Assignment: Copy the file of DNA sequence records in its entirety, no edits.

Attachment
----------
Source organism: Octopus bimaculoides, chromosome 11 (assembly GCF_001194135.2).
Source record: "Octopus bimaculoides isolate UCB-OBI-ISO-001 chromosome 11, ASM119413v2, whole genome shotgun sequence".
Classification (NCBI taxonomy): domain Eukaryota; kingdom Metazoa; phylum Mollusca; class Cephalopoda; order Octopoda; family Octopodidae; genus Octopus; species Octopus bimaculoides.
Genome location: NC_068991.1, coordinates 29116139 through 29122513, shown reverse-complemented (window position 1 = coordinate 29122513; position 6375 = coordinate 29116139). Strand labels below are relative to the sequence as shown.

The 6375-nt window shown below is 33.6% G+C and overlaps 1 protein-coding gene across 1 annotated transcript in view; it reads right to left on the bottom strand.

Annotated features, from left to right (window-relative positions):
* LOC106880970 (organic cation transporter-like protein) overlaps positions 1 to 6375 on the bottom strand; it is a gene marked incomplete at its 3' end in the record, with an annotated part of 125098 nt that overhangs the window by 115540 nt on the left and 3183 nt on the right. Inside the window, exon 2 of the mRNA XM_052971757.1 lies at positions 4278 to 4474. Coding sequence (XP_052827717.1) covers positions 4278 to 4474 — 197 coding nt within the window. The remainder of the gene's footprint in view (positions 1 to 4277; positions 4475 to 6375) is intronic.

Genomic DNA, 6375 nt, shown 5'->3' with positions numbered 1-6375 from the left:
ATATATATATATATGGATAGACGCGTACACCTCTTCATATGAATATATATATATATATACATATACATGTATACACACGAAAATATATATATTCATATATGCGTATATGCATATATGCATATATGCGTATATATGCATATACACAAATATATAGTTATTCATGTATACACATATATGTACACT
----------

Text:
Source organism: Octopus bimaculoides, chromosome 11 (assembly GCF_001194135.2).
Source record: "Octopus bimaculoides isolate UCB-OBI-ISO-001 chromosome 11, ASM119413v2, whole genome shotgun sequence".
Classification (NCBI taxonomy): domain Eukaryota; kingdom Metazoa; phylum Mollusca; class Cephalopoda; order Octopoda; family Octopodidae; genus Octopus; species Octopus bimaculoides.
Genome location: NC_068991.1, coordinates 29116139 through 29122513, shown reverse-complemented (window position 1 = coordinate 29122513; position 6375 = coordinate 29116139). Strand labels below are relative to the sequence as shown.

The 6375-nt window shown below is 33.6% G+C and overlaps 1 protein-coding gene across 1 annotated transcript in view; it reads right to left on the bottom strand.

Annotated features, from left to right (window-relative positions):
* LOC106880970 (organic cation transporter-like protein) overlaps positions 1 to 6375 on the bottom strand; it is a gene marked incomplete at its 3' end in the record, with an annotated part of 125098 nt that overhangs the window by 115540 nt on the left and 3183 nt on the right. Inside the window, exon 2 of the mRNA XM_052971757.1 lies at positions 4278 to 4474. Coding sequence (XP_052827717.1) covers positions 4278 to 4474 — 197 coding nt within the window. The remainder of the gene's footprint in view (positions 1 to 4277; positions 4475 to 6375) is intronic.

Genomic DNA, 6375 nt, shown 5'->3' with positions numbered 1-6375 from the left:
ATATATATATATATGGATAGACGCGTACACCTCTTCATATGAATATATATATATATATACATATACATGTATACACACGAAAATATATATATTCATATATGCGTATATGCATATATGCATATATGCGTATATATGCATATACACAAATATATAGTTATTCATGTATACACATATATGTACACT